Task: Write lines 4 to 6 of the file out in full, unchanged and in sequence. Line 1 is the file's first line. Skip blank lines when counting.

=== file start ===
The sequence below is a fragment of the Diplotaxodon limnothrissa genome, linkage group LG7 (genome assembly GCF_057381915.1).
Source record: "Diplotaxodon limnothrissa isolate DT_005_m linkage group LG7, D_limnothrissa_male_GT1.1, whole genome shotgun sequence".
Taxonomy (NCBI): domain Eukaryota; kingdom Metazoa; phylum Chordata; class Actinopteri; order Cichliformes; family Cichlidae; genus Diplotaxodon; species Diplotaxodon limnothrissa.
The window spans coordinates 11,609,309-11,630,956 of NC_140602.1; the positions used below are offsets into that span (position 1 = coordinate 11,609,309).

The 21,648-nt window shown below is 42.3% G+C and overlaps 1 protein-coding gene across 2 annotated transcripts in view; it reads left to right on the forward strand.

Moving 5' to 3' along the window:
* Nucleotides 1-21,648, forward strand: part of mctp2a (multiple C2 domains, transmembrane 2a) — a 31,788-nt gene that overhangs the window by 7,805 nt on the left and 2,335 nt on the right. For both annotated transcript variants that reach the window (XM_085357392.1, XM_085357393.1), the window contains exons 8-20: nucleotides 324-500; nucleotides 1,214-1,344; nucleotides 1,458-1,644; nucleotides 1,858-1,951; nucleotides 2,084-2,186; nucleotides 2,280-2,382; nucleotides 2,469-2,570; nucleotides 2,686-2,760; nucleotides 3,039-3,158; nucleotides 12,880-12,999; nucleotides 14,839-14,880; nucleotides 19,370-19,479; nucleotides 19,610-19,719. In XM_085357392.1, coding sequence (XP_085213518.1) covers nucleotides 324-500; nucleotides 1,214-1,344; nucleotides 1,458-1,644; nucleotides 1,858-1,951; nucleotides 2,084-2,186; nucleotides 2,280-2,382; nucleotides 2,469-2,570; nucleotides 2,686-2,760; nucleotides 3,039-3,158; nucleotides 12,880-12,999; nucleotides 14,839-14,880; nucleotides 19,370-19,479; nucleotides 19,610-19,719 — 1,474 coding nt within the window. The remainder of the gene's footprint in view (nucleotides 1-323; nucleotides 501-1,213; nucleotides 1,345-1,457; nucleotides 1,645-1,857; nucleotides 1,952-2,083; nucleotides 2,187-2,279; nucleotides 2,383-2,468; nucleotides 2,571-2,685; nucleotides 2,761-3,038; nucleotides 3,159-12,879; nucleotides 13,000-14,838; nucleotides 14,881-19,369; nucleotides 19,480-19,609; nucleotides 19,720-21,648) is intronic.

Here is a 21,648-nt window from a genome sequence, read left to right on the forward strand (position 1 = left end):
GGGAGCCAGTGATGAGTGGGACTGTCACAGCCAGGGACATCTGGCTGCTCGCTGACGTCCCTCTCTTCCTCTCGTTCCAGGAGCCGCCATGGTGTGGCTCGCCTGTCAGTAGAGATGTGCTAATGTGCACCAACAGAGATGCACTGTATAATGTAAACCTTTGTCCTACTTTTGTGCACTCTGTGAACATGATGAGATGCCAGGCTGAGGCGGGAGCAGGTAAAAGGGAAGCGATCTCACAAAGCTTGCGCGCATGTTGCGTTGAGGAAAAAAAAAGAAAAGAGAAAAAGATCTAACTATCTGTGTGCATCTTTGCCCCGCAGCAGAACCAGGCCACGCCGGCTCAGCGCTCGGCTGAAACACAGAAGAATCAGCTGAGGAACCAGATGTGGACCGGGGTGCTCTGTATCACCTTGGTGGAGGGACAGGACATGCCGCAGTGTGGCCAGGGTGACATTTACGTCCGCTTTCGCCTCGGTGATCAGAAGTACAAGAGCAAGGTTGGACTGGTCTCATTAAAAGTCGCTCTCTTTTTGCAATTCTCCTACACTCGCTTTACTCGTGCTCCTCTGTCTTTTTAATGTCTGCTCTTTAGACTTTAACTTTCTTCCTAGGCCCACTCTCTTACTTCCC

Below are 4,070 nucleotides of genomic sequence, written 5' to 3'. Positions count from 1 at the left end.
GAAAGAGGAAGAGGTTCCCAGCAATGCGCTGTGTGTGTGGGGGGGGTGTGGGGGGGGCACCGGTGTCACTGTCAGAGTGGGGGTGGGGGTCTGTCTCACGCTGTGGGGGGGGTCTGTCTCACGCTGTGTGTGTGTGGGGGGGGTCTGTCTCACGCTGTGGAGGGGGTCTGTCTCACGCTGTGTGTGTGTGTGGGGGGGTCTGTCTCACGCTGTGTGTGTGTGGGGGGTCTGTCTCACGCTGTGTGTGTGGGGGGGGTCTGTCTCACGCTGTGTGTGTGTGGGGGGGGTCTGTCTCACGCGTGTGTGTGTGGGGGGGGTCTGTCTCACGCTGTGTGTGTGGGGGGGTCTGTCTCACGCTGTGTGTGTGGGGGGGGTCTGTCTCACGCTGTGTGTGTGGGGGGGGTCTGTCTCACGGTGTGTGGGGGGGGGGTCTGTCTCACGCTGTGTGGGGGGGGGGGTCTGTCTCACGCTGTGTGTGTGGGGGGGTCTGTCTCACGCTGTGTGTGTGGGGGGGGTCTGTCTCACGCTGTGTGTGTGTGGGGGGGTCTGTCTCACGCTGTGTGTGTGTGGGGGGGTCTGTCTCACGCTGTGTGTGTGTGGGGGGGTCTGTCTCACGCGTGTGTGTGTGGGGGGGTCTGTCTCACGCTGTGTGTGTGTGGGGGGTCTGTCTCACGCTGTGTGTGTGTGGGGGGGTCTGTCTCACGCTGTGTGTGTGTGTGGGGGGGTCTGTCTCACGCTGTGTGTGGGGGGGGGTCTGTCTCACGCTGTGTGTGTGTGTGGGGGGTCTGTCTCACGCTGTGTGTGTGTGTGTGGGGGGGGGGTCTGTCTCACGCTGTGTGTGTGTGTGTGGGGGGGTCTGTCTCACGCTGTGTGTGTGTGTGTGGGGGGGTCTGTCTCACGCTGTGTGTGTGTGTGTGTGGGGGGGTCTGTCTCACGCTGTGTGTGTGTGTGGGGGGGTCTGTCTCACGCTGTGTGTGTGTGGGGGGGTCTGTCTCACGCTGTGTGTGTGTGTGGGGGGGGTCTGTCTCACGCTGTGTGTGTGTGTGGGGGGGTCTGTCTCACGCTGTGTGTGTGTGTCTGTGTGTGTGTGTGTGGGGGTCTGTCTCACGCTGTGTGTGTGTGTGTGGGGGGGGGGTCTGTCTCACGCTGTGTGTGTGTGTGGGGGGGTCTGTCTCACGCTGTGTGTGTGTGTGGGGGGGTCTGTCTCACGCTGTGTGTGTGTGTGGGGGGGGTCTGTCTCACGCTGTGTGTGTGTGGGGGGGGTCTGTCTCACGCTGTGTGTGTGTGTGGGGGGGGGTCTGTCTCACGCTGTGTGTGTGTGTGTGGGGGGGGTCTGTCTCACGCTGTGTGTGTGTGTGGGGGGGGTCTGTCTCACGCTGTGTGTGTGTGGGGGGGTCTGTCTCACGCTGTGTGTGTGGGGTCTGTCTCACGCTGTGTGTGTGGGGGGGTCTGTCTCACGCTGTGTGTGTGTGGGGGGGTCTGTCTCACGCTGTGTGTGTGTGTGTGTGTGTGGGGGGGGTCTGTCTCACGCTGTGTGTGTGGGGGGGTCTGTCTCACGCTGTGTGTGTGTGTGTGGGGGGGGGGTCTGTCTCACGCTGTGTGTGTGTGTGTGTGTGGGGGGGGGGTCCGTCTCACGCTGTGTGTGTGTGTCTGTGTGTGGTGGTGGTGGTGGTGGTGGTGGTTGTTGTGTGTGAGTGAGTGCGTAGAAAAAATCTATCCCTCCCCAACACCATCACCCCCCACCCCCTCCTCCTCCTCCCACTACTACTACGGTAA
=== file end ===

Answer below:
The window spans coordinates 11,609,309-11,630,956 of NC_140602.1; the positions used below are offsets into that span (position 1 = coordinate 11,609,309).

The 21,648-nt window shown below is 42.3% G+C and overlaps 1 protein-coding gene across 2 annotated transcripts in view; it reads left to right on the forward strand.

Moving 5' to 3' along the window: